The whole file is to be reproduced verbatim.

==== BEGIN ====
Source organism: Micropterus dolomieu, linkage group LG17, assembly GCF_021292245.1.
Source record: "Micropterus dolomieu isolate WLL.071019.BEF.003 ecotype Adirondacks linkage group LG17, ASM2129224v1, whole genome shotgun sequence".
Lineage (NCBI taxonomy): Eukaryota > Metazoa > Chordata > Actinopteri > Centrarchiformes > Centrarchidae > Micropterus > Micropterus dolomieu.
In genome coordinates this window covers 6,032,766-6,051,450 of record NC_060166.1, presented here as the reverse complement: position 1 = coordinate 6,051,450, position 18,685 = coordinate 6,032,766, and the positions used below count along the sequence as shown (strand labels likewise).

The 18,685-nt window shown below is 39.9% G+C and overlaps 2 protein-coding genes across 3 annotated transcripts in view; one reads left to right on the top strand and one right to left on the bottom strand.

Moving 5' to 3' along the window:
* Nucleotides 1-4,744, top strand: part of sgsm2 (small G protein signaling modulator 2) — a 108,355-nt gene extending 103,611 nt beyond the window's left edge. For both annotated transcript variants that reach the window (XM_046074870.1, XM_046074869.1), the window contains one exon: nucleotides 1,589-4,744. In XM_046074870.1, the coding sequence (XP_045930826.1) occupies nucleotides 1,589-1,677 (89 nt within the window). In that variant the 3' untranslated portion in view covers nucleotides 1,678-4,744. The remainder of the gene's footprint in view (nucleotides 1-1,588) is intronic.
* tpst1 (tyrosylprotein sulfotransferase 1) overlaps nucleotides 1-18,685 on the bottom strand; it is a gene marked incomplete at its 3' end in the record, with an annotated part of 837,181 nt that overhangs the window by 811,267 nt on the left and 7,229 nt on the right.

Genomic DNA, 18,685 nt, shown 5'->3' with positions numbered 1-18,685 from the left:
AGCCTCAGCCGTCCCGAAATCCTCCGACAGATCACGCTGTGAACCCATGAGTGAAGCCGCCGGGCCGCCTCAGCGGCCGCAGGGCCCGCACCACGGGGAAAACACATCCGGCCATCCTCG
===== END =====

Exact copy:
Source organism: Micropterus dolomieu, linkage group LG17, assembly GCF_021292245.1.
Source record: "Micropterus dolomieu isolate WLL.071019.BEF.003 ecotype Adirondacks linkage group LG17, ASM2129224v1, whole genome shotgun sequence".
Lineage (NCBI taxonomy): Eukaryota > Metazoa > Chordata > Actinopteri > Centrarchiformes > Centrarchidae > Micropterus > Micropterus dolomieu.
In genome coordinates this window covers 6,032,766-6,051,450 of record NC_060166.1, presented here as the reverse complement: position 1 = coordinate 6,051,450, position 18,685 = coordinate 6,032,766, and the positions used below count along the sequence as shown (strand labels likewise).

The 18,685-nt window shown below is 39.9% G+C and overlaps 2 protein-coding genes across 3 annotated transcripts in view; one reads left to right on the top strand and one right to left on the bottom strand.

Moving 5' to 3' along the window:
* Nucleotides 1-4,744, top strand: part of sgsm2 (small G protein signaling modulator 2) — a 108,355-nt gene extending 103,611 nt beyond the window's left edge. For both annotated transcript variants that reach the window (XM_046074870.1, XM_046074869.1), the window contains one exon: nucleotides 1,589-4,744. In XM_046074870.1, the coding sequence (XP_045930826.1) occupies nucleotides 1,589-1,677 (89 nt within the window). In that variant the 3' untranslated portion in view covers nucleotides 1,678-4,744. The remainder of the gene's footprint in view (nucleotides 1-1,588) is intronic.
* tpst1 (tyrosylprotein sulfotransferase 1) overlaps nucleotides 1-18,685 on the bottom strand; it is a gene marked incomplete at its 3' end in the record, with an annotated part of 837,181 nt that overhangs the window by 811,267 nt on the left and 7,229 nt on the right.

Genomic DNA, 18,685 nt, shown 5'->3' with positions numbered 1-18,685 from the left:
AGCCTCAGCCGTCCCGAAATCCTCCGACAGATCACGCTGTGAACCCATGAGTGAAGCCGCCGGGCCGCCTCAGCGGCCGCAGGGCCCGCACCACGGGGAAAACACATCCGGCCATCCTCG